Let’s take fetching an object to a human as an example: I want to train my dog to fetch me my slippers. To begin with, I’ll sit in the room with the dog, a clicker, some treats and my slippers... and I’ll do nothing. I’m looking for any behaviour at all that would be the tiniest approximation of him fetching my slippers – and I’m going to let him work this out for himself. The first rewardable move would probably be for him to look at the slippers, or point his head away from me, and in their general direction. As soon as he does (no matter how long it takes) I would immediately click and treat. (Clickers are a fantastic tool for free-shaping, as they enable you to mark the precise moment/behaviour that you wish to reward). After a while, the dog may do this again (probably by accident at this stage) and I would immediately click-treat again. After a while, the light-bulb moment occurs, as the dog realises looking at the slippers gets him a treat. So he offers this behaviour repeatedly. Now you hold out for a closer approximation: I want him to look at them and take a step towards them. Click-treat. Once this behaviour is offered repeatedly, I’m going to hold out for more once again. I want him to look at them, walk towards them and nudge them with his muzzle.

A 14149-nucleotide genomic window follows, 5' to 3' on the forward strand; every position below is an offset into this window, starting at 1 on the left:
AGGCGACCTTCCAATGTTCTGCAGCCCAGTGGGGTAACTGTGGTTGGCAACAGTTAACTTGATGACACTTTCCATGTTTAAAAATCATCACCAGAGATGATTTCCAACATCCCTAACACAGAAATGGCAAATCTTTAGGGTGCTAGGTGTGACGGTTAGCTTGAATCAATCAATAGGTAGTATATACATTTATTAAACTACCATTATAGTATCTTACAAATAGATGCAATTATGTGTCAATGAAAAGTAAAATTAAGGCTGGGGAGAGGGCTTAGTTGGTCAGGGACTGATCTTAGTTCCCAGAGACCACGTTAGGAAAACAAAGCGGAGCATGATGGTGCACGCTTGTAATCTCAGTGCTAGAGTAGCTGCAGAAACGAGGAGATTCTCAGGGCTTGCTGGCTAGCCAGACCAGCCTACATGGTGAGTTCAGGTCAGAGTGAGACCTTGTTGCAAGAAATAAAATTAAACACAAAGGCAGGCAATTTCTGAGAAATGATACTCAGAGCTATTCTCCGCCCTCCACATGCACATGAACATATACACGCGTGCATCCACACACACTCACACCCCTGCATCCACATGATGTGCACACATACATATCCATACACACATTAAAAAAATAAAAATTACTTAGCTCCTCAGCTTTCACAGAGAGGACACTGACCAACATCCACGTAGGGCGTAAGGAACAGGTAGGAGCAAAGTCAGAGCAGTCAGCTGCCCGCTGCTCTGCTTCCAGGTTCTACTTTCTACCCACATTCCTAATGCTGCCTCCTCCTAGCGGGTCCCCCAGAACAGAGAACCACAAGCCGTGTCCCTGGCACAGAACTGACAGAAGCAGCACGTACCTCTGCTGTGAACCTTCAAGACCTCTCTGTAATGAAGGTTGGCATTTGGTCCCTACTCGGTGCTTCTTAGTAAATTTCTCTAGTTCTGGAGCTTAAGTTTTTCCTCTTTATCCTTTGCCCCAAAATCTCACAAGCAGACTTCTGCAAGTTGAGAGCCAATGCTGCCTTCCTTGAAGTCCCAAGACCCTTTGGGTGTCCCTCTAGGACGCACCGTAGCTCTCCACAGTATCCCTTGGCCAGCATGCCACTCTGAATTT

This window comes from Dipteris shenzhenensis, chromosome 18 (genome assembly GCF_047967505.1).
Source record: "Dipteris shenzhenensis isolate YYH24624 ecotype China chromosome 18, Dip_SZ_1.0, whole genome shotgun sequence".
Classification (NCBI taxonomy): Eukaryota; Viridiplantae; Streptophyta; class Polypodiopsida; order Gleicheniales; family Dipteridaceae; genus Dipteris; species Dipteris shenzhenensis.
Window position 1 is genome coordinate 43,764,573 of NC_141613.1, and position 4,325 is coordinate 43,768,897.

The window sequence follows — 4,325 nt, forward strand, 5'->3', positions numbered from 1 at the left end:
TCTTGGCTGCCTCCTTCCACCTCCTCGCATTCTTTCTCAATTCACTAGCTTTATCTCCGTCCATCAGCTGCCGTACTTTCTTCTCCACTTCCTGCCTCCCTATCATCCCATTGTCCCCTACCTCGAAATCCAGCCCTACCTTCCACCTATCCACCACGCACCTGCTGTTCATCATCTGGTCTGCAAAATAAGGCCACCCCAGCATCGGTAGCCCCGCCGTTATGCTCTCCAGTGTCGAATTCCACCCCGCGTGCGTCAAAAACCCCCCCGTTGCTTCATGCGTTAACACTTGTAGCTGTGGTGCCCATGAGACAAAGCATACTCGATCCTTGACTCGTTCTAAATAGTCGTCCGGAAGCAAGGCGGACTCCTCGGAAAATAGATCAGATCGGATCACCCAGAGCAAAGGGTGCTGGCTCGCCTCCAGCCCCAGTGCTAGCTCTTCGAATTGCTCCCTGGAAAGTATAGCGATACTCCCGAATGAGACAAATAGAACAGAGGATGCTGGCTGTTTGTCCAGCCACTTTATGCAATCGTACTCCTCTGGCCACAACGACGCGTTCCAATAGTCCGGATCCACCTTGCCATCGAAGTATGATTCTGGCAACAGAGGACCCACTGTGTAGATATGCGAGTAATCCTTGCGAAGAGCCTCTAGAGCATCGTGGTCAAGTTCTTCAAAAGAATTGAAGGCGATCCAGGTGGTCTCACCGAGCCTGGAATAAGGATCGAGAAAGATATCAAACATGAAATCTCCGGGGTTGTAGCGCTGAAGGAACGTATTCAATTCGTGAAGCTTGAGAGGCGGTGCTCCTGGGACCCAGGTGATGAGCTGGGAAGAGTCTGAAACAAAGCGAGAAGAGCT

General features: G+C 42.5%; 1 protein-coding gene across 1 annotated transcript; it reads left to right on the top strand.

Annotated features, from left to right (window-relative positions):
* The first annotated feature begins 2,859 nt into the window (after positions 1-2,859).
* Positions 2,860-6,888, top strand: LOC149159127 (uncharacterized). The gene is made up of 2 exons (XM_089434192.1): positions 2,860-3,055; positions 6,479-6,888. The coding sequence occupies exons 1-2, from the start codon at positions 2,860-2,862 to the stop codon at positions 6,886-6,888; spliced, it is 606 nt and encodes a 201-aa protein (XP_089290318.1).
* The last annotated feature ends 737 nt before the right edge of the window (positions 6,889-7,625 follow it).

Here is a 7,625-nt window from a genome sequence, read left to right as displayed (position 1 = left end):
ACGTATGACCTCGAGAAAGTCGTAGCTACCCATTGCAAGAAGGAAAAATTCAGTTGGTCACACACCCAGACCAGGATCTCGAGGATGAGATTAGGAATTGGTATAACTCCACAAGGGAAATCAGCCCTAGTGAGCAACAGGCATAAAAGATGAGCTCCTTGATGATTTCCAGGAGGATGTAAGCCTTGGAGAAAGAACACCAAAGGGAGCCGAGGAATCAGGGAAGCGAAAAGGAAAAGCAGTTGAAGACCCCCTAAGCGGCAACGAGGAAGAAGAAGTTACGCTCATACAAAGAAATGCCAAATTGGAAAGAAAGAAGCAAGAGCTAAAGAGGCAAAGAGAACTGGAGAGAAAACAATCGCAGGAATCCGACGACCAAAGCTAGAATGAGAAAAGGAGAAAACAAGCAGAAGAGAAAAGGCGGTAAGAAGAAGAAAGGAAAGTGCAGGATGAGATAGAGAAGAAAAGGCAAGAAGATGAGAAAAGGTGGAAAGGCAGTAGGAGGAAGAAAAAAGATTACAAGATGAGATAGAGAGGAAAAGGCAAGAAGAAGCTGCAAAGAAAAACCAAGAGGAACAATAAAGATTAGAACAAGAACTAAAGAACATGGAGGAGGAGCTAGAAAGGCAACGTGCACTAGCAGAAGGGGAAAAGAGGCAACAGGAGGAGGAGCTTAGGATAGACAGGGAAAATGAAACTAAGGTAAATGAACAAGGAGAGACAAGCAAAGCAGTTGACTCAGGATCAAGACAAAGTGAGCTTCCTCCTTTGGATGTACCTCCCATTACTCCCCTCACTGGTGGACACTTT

You see how it works? You do not lure your dog to perform a behaviour; he must work it out entirely for himself based on experimenting with what works and what doesn’t. All of a sudden, the thrill of the chase is more fun than eating the cheese! And the more you often you do this, the more you’ll find yourself with a dog who is thinking, experimenting, throwing out behaviours, and working things out in his brain. If you put in the time and effort to create excitement in your dog’s mind for the learning process itself, you’ll find yourself working with a highly focussed, highly engaged friend who is as enthusiastic about trick-training as you are!
Try This Free Shaping Exercise:
Step 1. Place a shoebox lid on the floor, and reward ANY interaction with it. Do not lure him, just reward ANYTHING he does with the lid – look at it, paw it, bite it. We are teaching the dog that exploration, and action earns him rewards... doing nothing earns him nothing! We are teaching him to think. (If it helps, you can throw the treat in the lid after the click to give him a clue that this is a ‘hot’ area! You can also put your hands behind your back if your dog is just obsessing over the treats.
Step 2. Choose a behaviour, and shape it (e.g ‘pick up the box lid’). Break that behaviour down into frames (e.g. 1. Dog looks away from me; 2. Dog looks at box; 3. Dog takes a step towards box; 4. Dog lowers muzzle towards box; 5. Dog opens mouth, etc.) and reward each behaviour. Reward each tiny frame at least 3 or 4 times, before you hold out for more – do not allow the dog to fail too much or he will become frustrated/discouraged.